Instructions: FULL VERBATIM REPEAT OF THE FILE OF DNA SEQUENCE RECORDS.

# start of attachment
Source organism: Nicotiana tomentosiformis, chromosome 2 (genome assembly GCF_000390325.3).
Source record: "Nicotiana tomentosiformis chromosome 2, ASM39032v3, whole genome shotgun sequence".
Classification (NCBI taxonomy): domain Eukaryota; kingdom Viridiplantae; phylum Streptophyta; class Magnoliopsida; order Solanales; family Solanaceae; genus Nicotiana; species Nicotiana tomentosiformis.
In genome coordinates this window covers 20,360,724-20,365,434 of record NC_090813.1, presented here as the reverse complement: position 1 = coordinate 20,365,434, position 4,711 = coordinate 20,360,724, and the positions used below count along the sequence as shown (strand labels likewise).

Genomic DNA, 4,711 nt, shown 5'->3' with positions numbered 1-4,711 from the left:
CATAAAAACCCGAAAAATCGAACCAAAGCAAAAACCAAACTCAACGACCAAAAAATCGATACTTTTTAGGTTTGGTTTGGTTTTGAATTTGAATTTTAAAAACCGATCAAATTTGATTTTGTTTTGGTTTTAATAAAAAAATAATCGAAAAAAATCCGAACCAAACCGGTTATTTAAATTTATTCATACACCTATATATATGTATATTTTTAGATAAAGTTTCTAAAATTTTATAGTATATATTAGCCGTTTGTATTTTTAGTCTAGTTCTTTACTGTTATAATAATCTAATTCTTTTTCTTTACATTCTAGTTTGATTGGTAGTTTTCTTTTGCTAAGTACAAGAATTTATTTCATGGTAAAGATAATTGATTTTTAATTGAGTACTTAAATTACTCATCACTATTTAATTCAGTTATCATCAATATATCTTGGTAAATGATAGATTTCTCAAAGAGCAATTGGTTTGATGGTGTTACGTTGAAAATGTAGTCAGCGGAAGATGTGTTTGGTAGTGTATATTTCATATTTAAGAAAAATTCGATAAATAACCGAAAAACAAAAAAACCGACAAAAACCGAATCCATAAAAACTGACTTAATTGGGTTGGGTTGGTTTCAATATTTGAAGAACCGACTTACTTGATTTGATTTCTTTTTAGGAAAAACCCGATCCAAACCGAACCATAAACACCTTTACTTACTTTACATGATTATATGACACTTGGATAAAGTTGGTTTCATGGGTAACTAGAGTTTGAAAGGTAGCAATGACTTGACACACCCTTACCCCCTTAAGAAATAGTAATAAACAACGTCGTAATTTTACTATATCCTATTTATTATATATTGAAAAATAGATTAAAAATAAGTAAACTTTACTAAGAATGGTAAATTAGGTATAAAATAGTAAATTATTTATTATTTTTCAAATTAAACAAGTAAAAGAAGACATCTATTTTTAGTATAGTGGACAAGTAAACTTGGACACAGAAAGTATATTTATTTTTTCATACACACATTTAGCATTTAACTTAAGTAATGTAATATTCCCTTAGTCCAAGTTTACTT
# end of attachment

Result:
Source organism: Nicotiana tomentosiformis, chromosome 2 (genome assembly GCF_000390325.3).
Source record: "Nicotiana tomentosiformis chromosome 2, ASM39032v3, whole genome shotgun sequence".
Classification (NCBI taxonomy): domain Eukaryota; kingdom Viridiplantae; phylum Streptophyta; class Magnoliopsida; order Solanales; family Solanaceae; genus Nicotiana; species Nicotiana tomentosiformis.
In genome coordinates this window covers 20,360,724-20,365,434 of record NC_090813.1, presented here as the reverse complement: position 1 = coordinate 20,365,434, position 4,711 = coordinate 20,360,724, and the positions used below count along the sequence as shown (strand labels likewise).

Genomic DNA, 4,711 nt, shown 5'->3' with positions numbered 1-4,711 from the left:
CATAAAAACCCGAAAAATCGAACCAAAGCAAAAACCAAACTCAACGACCAAAAAATCGATACTTTTTAGGTTTGGTTTGGTTTTGAATTTGAATTTTAAAAACCGATCAAATTTGATTTTGTTTTGGTTTTAATAAAAAAATAATCGAAAAAAATCCGAACCAAACCGGTTATTTAAATTTATTCATACACCTATATATATGTATATTTTTAGATAAAGTTTCTAAAATTTTATAGTATATATTAGCCGTTTGTATTTTTAGTCTAGTTCTTTACTGTTATAATAATCTAATTCTTTTTCTTTACATTCTAGTTTGATTGGTAGTTTTCTTTTGCTAAGTACAAGAATTTATTTCATGGTAAAGATAATTGATTTTTAATTGAGTACTTAAATTACTCATCACTATTTAATTCAGTTATCATCAATATATCTTGGTAAATGATAGATTTCTCAAAGAGCAATTGGTTTGATGGTGTTACGTTGAAAATGTAGTCAGCGGAAGATGTGTTTGGTAGTGTATATTTCATATTTAAGAAAAATTCGATAAATAACCGAAAAACAAAAAAACCGACAAAAACCGAATCCATAAAAACTGACTTAATTGGGTTGGGTTGGTTTCAATATTTGAAGAACCGACTTACTTGATTTGATTTCTTTTTAGGAAAAACCCGATCCAAACCGAACCATAAACACCTTTACTTACTTTACATGATTATATGACACTTGGATAAAGTTGGTTTCATGGGTAACTAGAGTTTGAAAGGTAGCAATGACTTGACACACCCTTACCCCCTTAAGAAATAGTAATAAACAACGTCGTAATTTTACTATATCCTATTTATTATATATTGAAAAATAGATTAAAAATAAGTAAACTTTACTAAGAATGGTAAATTAGGTATAAAATAGTAAATTATTTATTATTTTTCAAATTAAACAAGTAAAAGAAGACATCTATTTTTAGTATAGTGGACAAGTAAACTTGGACACAGAAAGTATATTTATTTTTTCATACACACATTTAGCATTTAACTTAAGTAATGTAATATTCCCTTAGTCCAAGTTTACTT